thinking of you baby loss moms
I think about baby loss moms all the time. I think about infertile women, too. I think about them in the grocery store, a place that for months made me squirm and cry and rage. I have a beautiful little baby girl in my cart now, something that only weeks before, had I seen someone else with a baby girl in a cart, would have made me cringe. Other baby loss moms, infertile women, see me and feel a punch in their gut. They can’t see my loss and pain. I guess it just goes to show that you don’t know about the hardships of others just by looking at them.
I think a lot about baby loss moms when I blog. To go from writing almost solely about dealing with the loss of my precious daughter, to suddenly posting cute little baby feet photos and updates on sleep patterns and pediatrician visits, is such a switch. I suppose it’s something like when someone has their rainbow baby. I know it’s not easy to read. I know it’s best not even to look, at times. I’m sorry, truly, in the depths of my being, for the pain that looking at my blog has caused since the arrival of Jo Jo.
I love all of the baby loss moms I follow in the blogosphere. I remember their babies daily. I say their names. Hazel. Willow. Eliza. Avery. Clara. Luke. Finley. Zachary Cooper. Aisley. Margaret. Hudson. Anja. Georgina. Alexander. And so many more that I’m not thinking of at the moment… I picture each baby, perfect little features, growing into toddlers, playing together, reaching for their mommies. I miss them all, in a way. I want them all back.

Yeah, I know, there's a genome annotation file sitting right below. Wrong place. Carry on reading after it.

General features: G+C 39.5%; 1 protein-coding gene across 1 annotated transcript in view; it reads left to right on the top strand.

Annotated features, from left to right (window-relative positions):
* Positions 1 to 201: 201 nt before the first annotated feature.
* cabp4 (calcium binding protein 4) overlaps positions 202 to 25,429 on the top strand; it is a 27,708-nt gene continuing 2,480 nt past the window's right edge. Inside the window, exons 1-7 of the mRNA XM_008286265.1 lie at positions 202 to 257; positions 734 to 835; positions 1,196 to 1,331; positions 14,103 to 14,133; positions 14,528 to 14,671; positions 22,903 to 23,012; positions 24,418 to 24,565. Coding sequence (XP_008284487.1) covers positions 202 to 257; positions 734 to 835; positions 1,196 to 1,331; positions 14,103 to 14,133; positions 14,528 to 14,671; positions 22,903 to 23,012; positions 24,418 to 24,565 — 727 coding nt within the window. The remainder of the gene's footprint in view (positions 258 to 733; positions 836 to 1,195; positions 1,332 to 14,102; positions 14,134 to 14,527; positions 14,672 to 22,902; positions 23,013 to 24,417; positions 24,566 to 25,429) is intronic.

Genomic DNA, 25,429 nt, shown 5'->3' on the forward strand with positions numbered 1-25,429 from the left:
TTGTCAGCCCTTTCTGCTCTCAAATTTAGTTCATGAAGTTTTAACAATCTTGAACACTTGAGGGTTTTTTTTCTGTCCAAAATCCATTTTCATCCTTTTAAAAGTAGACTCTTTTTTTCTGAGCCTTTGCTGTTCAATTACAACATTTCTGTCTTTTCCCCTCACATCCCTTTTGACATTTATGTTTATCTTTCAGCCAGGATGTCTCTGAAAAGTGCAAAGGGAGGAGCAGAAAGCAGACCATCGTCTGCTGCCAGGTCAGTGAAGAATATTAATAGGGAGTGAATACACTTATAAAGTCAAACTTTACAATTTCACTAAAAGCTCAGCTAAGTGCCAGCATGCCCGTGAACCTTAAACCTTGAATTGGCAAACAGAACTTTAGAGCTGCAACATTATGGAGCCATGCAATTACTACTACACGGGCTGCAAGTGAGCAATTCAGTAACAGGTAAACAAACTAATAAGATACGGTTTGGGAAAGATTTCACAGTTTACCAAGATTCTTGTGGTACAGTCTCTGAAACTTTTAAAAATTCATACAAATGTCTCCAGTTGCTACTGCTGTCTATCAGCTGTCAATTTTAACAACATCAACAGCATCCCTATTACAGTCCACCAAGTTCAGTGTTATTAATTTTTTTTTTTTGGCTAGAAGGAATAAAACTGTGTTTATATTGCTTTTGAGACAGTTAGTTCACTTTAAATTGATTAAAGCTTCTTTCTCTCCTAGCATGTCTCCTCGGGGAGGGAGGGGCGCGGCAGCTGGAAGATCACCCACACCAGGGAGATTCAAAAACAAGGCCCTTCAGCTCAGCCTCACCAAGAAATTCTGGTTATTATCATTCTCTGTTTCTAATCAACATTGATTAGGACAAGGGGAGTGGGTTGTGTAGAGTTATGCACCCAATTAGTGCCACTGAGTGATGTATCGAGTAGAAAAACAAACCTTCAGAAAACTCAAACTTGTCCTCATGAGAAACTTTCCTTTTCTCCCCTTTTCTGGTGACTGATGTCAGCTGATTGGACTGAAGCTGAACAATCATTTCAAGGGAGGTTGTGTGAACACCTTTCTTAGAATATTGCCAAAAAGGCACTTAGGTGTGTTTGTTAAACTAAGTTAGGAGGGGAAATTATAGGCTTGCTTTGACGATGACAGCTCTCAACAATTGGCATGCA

I stare at my little Jo Jo, marveling at her beauty and sweetness. I know that somewhere out there is a mother who, by some miracle, tempted fate in every way, with drugs and alcohol and who knows what, and still had a healthy, living baby. She beat every single odd, while I, who played it completely safe, who longed to be awake with a crying baby, calming and cuddling her, could not. And that this mother, relinquishing the mothering role, still brought a precious child into my life, in a round about way. So we are connected, this stranger and I, even if she doesn’t know it. We are a certain kind of soul mate. With every day that goes by, I pray to keep Jo Jo. I pray to keep my daughter’s gift. I draw her close to me and breathe her baby smell, and think about how someone as unlucky as me could be so lucky as to be holding this motherless child right now. Two beings, Jo Jo and I, who needed each other in ways few people could understand.